Carvalho  ALNishimoto  INCalifano  JAKowalski  LP Trends in incidence and prognosis for head and neck cancer in the United States: a site-specific analysis of the SEER database. Int J Cancer 2005;114 (5) 806- 816
PubMed Link to Article
Jemal  ASiegel  RWard  EMurray  TXu  JThun  MJ Cancer statistics, 2007. CA Cancer J Clin 2007;57 (1) 43- 66
PubMed Link to Article
Burke  HBHenson  DE The American Joint Committee on Cancer: criteria for prognostic factors and for an enhanced prognostic system. Cancer 1993;72 (10) 3131- 3135
PubMed Link to Article
Berg  H Die prognostische relevanz dês TNM-systems fur oropharynxkarzinome. Tumordiagn Ther 1992;13171- 177
Jones  GWBrowman  GGoodyear  MMarcellus  DHodson  DI Comparison of the addition of T and N integer scores with TNM stage groups in head and neck cancer. Head Neck 1993;15 (6) 497- 503
PubMed Link to Article
Snyderman  CHWagner  RL Superiority of the T and N integer score (TANIS) staging for squamous cell carcinoma of the oral cavity. Otolaryngol Head Neck Surg 1995;112 (6) 691- 694
PubMed Link to Article
Hart  AAMak-Kregar  SHilgers  FJ  et al.  The importance of correct stage grouping in oncology: results of a nationwide study of oropharyngeal carcinoma in the Netherlands. Cancer 1995;75 (11) 2656- 2662
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Kiricuta  IC The importance of correct stage grouping in oncology: results of a nationwide study of oropharyngeal carcinoma in the Netherlands. Cancer 1996;77 (3) 587- 590
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Hall  SFGroome  PARothwell  DDixon  PF Using TNM staging to predict survival in patients with squamous cell carcinoma of head and neck. Head Neck 1999;21 (1) 30- 38
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Piccirillo  JFFeinstein  AR Clinical symptoms and comorbidity: significance for the prognostic classification of cancer. Cancer 1996;77 (5) 834- 842
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Pugliano  FAPiccirillo  JFZequeira  MRFredrickson  JMPerez  CASimpson  JR Symptoms as an index of biologic behavior in head and neck cancer. Otolaryngol Head Neck Surg 1999;120 (3) 380- 386
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Piccirillo  JF Importance of comorbidity in head and neck cancer. Laryngoscope 2000;110 (4) 593- 602
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Figures

Place holder to copy figure label and caption
Figure 1.

Kaplan-Meier overall survival curves by radiotherapy (RT) dose.

Graphic Jump Location
Place holder to copy figure label and caption
Figure 2.

Kaplan-Meier overall survival curves by chemotherapy.

Graphic Jump Location

Tables

Table Graphic Jump LocationTable 1. Comparison of 2 Models for Staging Laryngeal Cancer Symptom Severity
Table Graphic Jump LocationTable 2. Response of Oropharyngeal SCC Treated With Radiotherapy According to Demographic, Clinical, and Treatment Variables
Table Graphic Jump LocationTable 3. Treatment Response of Patients With Oropharyngeal SCC Treated With Radiotherapy Alone or in Combination With Chemotherapy According to TNM Stage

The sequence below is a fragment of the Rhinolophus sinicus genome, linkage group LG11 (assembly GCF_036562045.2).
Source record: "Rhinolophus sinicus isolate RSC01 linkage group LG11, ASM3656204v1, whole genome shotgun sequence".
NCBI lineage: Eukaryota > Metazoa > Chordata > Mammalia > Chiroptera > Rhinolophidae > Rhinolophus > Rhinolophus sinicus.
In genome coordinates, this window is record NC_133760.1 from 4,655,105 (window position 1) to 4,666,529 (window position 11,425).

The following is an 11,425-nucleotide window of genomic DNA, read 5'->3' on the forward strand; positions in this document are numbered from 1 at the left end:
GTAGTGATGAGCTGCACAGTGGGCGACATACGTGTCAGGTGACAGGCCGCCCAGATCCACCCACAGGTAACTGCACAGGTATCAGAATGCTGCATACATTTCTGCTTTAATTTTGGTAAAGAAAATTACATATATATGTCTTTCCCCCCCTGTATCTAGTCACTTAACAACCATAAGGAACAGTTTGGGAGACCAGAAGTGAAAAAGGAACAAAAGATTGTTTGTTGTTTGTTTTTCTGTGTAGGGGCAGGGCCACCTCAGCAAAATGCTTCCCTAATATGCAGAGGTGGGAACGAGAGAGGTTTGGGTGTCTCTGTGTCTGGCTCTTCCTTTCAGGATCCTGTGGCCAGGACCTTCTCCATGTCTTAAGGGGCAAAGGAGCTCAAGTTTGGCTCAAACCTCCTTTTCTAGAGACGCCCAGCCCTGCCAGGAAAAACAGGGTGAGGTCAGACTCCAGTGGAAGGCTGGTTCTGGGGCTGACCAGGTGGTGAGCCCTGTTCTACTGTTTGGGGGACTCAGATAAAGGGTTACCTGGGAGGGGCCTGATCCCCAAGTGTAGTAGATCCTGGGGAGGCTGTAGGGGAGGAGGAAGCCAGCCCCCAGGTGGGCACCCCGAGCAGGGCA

Table Graphic Jump LocationTable 4. Five-Year OS and DFS Rates According to Demographic, Clinical, and Treatment Variables
Table Graphic Jump LocationTable 5. Results of Univariate Survival Analysis According to Stage Variables
Table Graphic Jump LocationTable 6. Independent Prognostic Factors Estimated by Cox Regression Model

References

Carvalho  ALNishimoto  INCalifano  JAKowalski  LP Trends in incidence and prognosis for head and neck cancer in the United States: a site-specific analysis of the SEER database. Int J Cancer 2005;114 (5) 806- 816
PubMed Link to Article
Jemal  ASiegel  RWard  EMurray  TXu  JThun  MJ Cancer statistics, 2007. CA Cancer J Clin 2007;57 (1) 43- 66
PubMed Link to Article
Burke  HBHenson  DE The American Joint Committee on Cancer: criteria for prognostic factors and for an enhanced prognostic system. Cancer 1993;72 (10) 3131- 3135
PubMed Link to Article
Berg  H Die prognostische relevanz dês TNM-systems fur oropharynxkarzinome. Tumordiagn Ther 1992;13171- 177
Jones  GWBrowman  GGoodyear  MMarcellus  DHodson  DI Comparison of the addition of T and N integer scores with TNM stage groups in head and neck cancer. Head Neck 1993;15 (6) 497- 503
PubMed Link to Article
Snyderman  CHWagner  RL Superiority of the T and N integer score (TANIS) staging for squamous cell carcinoma of the oral cavity. Otolaryngol Head Neck Surg 1995;112 (6) 691- 694
PubMed Link to Article
Hart  AAMak-Kregar  SHilgers  FJ  et al.  The importance of correct stage grouping in oncology: results of a nationwide study of oropharyngeal carcinoma in the Netherlands. Cancer 1995;75 (11) 2656- 2662
PubMed Link to Article
Kiricuta  IC The importance of correct stage grouping in oncology: results of a nationwide study of oropharyngeal carcinoma in the Netherlands. Cancer 1996;77 (3) 587- 590
PubMed Link to Article
Hall  SFGroome  PARothwell  DDixon  PF Using TNM staging to predict survival in patients with squamous cell carcinoma of head and neck. Head Neck 1999;21 (1) 30- 38
PubMed Link to Article
Piccirillo  JFFeinstein  AR Clinical symptoms and comorbidity: significance for the prognostic classification of cancer. Cancer 1996;77 (5) 834- 842
PubMed Link to Article
Pugliano  FAPiccirillo  JFZequeira  MRFredrickson  JMPerez  CASimpson  JR Symptoms as an index of biologic behavior in head and neck cancer. Otolaryngol Head Neck Surg 1999;120 (3) 380- 386
PubMed Link to Article
Piccirillo  JF Importance of comorbidity in head and neck cancer. Laryngoscope 2000;110 (4) 593- 602